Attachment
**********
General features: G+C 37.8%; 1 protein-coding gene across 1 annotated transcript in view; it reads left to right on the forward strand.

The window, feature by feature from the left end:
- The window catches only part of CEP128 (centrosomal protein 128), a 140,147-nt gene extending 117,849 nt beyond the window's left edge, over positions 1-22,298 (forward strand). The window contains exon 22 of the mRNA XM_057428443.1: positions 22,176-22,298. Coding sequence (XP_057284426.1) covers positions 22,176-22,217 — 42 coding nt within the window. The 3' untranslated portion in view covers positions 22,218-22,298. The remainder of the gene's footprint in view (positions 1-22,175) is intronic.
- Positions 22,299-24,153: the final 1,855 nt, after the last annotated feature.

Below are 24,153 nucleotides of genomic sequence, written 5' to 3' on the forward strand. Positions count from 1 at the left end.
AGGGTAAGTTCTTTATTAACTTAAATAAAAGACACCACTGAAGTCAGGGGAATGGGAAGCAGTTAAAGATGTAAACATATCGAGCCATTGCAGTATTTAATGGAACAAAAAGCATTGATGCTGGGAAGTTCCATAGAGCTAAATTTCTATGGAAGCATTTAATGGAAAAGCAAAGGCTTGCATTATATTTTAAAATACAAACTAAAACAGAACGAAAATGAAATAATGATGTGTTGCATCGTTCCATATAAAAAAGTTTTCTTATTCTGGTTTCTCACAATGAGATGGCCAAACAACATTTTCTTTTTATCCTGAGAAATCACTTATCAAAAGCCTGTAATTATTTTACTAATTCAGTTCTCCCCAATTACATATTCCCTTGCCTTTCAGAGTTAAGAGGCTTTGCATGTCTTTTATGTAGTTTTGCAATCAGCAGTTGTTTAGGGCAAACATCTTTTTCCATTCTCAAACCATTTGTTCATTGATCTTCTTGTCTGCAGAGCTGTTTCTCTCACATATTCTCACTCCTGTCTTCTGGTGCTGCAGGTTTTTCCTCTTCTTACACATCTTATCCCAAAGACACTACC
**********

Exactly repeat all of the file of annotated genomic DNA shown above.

General features: G+C 37.8%; 1 protein-coding gene across 1 annotated transcript in view; it reads left to right on the forward strand.

The window, feature by feature from the left end:
- The window catches only part of CEP128 (centrosomal protein 128), a 140,147-nt gene extending 117,849 nt beyond the window's left edge, over positions 1-22,298 (forward strand). The window contains exon 22 of the mRNA XM_057428443.1: positions 22,176-22,298. Coding sequence (XP_057284426.1) covers positions 22,176-22,217 — 42 coding nt within the window. The 3' untranslated portion in view covers positions 22,218-22,298. The remainder of the gene's footprint in view (positions 1-22,175) is intronic.
- Positions 22,299-24,153: the final 1,855 nt, after the last annotated feature.

Below are 24,153 nucleotides of genomic sequence, written 5' to 3' on the forward strand. Positions count from 1 at the left end.
AGGGTAAGTTCTTTATTAACTTAAATAAAAGACACCACTGAAGTCAGGGGAATGGGAAGCAGTTAAAGATGTAAACATATCGAGCCATTGCAGTATTTAATGGAACAAAAAGCATTGATGCTGGGAAGTTCCATAGAGCTAAATTTCTATGGAAGCATTTAATGGAAAAGCAAAGGCTTGCATTATATTTTAAAATACAAACTAAAACAGAACGAAAATGAAATAATGATGTGTTGCATCGTTCCATATAAAAAAGTTTTCTTATTCTGGTTTCTCACAATGAGATGGCCAAACAACATTTTCTTTTTATCCTGAGAAATCACTTATCAAAAGCCTGTAATTATTTTACTAATTCAGTTCTCCCCAATTACATATTCCCTTGCCTTTCAGAGTTAAGAGGCTTTGCATGTCTTTTATGTAGTTTTGCAATCAGCAGTTGTTTAGGGCAAACATCTTTTTCCATTCTCAAACCATTTGTTCATTGATCTTCTTGTCTGCAGAGCTGTTTCTCTCACATATTCTCACTCCTGTCTTCTGGTGCTGCAGGTTTTTCCTCTTCTTACACATCTTATCCCAAAGACACTACC